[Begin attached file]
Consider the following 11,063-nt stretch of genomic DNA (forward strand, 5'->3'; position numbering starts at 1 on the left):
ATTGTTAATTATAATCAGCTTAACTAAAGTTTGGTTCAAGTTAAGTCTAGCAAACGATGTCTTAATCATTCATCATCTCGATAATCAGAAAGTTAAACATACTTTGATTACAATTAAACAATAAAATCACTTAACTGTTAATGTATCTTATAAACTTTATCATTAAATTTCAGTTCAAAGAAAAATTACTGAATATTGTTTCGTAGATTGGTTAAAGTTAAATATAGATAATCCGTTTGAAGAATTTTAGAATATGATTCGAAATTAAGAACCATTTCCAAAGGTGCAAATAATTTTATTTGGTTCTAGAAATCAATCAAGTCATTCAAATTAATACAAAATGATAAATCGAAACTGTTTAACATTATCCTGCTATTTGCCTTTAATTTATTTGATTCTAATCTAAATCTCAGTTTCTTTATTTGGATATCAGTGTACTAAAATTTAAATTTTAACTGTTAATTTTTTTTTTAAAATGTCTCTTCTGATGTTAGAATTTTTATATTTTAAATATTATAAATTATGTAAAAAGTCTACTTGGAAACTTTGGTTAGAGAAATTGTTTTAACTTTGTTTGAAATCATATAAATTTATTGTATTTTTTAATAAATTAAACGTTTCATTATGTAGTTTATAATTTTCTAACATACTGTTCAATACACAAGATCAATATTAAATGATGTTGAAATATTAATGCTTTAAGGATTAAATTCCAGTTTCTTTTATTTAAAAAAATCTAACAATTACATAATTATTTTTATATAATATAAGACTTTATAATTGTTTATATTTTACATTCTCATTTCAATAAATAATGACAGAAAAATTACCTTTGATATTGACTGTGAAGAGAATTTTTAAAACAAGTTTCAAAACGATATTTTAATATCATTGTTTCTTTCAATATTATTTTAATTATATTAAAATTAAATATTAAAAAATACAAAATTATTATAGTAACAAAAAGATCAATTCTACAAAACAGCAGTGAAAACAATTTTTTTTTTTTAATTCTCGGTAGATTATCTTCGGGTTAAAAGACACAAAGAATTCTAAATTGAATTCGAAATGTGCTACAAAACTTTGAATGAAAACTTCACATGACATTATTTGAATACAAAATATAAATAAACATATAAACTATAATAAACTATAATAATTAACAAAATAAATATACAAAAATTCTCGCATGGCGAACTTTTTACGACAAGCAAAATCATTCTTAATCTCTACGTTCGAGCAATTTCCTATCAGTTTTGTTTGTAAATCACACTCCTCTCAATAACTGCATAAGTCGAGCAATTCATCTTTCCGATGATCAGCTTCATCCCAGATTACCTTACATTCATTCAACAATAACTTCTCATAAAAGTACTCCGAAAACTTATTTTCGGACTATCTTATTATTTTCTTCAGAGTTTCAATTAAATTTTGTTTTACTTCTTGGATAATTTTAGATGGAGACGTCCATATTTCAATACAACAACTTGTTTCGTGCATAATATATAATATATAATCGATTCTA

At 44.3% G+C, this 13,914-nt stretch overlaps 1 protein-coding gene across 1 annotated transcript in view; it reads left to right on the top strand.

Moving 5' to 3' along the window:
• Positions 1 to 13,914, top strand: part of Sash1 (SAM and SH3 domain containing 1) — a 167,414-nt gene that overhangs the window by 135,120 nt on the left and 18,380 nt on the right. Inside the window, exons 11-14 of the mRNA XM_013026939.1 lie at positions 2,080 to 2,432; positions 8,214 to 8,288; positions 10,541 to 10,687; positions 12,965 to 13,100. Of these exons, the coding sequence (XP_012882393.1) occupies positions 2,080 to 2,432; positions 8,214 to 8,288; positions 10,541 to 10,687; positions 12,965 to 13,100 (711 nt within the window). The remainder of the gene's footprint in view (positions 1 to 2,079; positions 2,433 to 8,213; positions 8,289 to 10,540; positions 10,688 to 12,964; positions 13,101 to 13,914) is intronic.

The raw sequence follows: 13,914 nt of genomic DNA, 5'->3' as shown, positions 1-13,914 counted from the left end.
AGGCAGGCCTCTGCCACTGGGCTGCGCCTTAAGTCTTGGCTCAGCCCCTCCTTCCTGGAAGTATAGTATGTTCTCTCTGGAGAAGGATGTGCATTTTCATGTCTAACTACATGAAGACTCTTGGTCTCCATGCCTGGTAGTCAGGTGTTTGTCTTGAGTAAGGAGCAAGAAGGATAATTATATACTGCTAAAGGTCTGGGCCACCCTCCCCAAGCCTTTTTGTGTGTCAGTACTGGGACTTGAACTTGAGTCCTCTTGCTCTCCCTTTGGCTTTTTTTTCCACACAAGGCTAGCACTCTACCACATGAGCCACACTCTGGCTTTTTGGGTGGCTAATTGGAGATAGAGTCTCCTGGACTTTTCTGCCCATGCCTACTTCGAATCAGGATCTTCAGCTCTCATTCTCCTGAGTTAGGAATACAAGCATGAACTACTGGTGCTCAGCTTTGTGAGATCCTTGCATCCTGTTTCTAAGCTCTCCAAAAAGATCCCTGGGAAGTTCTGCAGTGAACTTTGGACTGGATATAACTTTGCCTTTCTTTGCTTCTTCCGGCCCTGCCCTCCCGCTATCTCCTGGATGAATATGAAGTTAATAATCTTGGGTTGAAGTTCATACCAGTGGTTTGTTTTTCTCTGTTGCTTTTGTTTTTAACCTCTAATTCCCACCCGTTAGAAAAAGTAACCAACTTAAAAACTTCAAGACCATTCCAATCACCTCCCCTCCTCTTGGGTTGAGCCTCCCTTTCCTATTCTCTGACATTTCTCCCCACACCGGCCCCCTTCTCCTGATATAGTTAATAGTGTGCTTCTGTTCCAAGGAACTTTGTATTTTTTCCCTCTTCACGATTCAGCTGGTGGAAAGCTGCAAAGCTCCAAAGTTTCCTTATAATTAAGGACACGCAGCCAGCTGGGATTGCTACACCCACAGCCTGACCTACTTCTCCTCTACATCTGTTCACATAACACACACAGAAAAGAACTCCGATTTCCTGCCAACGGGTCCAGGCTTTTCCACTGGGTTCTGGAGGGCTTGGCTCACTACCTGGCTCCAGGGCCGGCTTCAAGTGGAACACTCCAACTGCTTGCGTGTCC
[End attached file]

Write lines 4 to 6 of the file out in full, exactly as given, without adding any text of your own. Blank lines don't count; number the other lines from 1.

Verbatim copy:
Moving 5' to 3' along the window:
• Positions 1 to 13,914, top strand: part of Sash1 (SAM and SH3 domain containing 1) — a 167,414-nt gene that overhangs the window by 135,120 nt on the left and 18,380 nt on the right. Inside the window, exons 11-14 of the mRNA XM_013026939.1 lie at positions 2,080 to 2,432; positions 8,214 to 8,288; positions 10,541 to 10,687; positions 12,965 to 13,100. Of these exons, the coding sequence (XP_012882393.1) occupies positions 2,080 to 2,432; positions 8,214 to 8,288; positions 10,541 to 10,687; positions 12,965 to 13,100 (711 nt within the window). The remainder of the gene's footprint in view (positions 1 to 2,079; positions 2,433 to 8,213; positions 8,289 to 10,540; positions 10,688 to 12,964; positions 13,101 to 13,914) is intronic.

The raw sequence follows: 13,914 nt of genomic DNA, 5'->3' as shown, positions 1-13,914 counted from the left end.